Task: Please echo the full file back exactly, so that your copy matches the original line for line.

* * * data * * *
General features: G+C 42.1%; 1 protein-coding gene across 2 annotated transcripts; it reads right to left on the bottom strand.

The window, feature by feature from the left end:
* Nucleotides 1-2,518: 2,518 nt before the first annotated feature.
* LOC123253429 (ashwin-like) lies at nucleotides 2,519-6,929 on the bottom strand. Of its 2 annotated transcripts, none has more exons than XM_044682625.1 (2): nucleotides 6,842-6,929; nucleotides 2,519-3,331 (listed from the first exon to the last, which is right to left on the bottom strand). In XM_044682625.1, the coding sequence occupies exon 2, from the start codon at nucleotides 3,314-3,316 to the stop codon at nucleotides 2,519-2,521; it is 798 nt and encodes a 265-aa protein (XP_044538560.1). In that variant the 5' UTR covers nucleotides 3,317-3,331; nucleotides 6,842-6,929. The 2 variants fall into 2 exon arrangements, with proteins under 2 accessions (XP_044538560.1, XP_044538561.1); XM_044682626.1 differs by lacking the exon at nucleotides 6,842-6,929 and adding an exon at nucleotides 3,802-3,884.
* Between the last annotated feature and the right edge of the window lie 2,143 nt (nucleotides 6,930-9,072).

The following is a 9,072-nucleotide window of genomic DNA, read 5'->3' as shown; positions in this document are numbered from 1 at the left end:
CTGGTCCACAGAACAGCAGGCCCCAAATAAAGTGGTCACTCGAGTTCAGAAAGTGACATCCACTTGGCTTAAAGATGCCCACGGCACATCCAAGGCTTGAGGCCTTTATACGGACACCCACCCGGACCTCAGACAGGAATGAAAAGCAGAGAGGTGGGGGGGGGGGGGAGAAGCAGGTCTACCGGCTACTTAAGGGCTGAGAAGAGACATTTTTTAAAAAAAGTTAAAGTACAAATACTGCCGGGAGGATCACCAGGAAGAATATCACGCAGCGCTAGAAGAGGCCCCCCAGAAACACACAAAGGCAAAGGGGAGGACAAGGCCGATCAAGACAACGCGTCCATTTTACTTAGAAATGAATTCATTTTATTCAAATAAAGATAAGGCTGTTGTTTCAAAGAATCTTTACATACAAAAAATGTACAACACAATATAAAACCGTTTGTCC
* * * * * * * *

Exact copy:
General features: G+C 42.1%; 1 protein-coding gene across 2 annotated transcripts; it reads right to left on the bottom strand.

The window, feature by feature from the left end:
* Nucleotides 1-2,518: 2,518 nt before the first annotated feature.
* LOC123253429 (ashwin-like) lies at nucleotides 2,519-6,929 on the bottom strand. Of its 2 annotated transcripts, none has more exons than XM_044682625.1 (2): nucleotides 6,842-6,929; nucleotides 2,519-3,331 (listed from the first exon to the last, which is right to left on the bottom strand). In XM_044682625.1, the coding sequence occupies exon 2, from the start codon at nucleotides 3,314-3,316 to the stop codon at nucleotides 2,519-2,521; it is 798 nt and encodes a 265-aa protein (XP_044538560.1). In that variant the 5' UTR covers nucleotides 3,317-3,331; nucleotides 6,842-6,929. The 2 variants fall into 2 exon arrangements, with proteins under 2 accessions (XP_044538560.1, XP_044538561.1); XM_044682626.1 differs by lacking the exon at nucleotides 6,842-6,929 and adding an exon at nucleotides 3,802-3,884.
* Between the last annotated feature and the right edge of the window lie 2,143 nt (nucleotides 6,930-9,072).

The following is a 9,072-nucleotide window of genomic DNA, read 5'->3' as shown; positions in this document are numbered from 1 at the left end:
CTGGTCCACAGAACAGCAGGCCCCAAATAAAGTGGTCACTCGAGTTCAGAAAGTGACATCCACTTGGCTTAAAGATGCCCACGGCACATCCAAGGCTTGAGGCCTTTATACGGACACCCACCCGGACCTCAGACAGGAATGAAAAGCAGAGAGGTGGGGGGGGGGGGGAGAAGCAGGTCTACCGGCTACTTAAGGGCTGAGAAGAGACATTTTTTAAAAAAAGTTAAAGTACAAATACTGCCGGGAGGATCACCAGGAAGAATATCACGCAGCGCTAGAAGAGGCCCCCCAGAAACACACAAAGGCAAAGGGGAGGACAAGGCCGATCAAGACAACGCGTCCATTTTACTTAGAAATGAATTCATTTTATTCAAATAAAGATAAGGCTGTTGTTTCAAAGAATCTTTACATACAAAAAATGTACAACACAATATAAAACCGTTTGTCC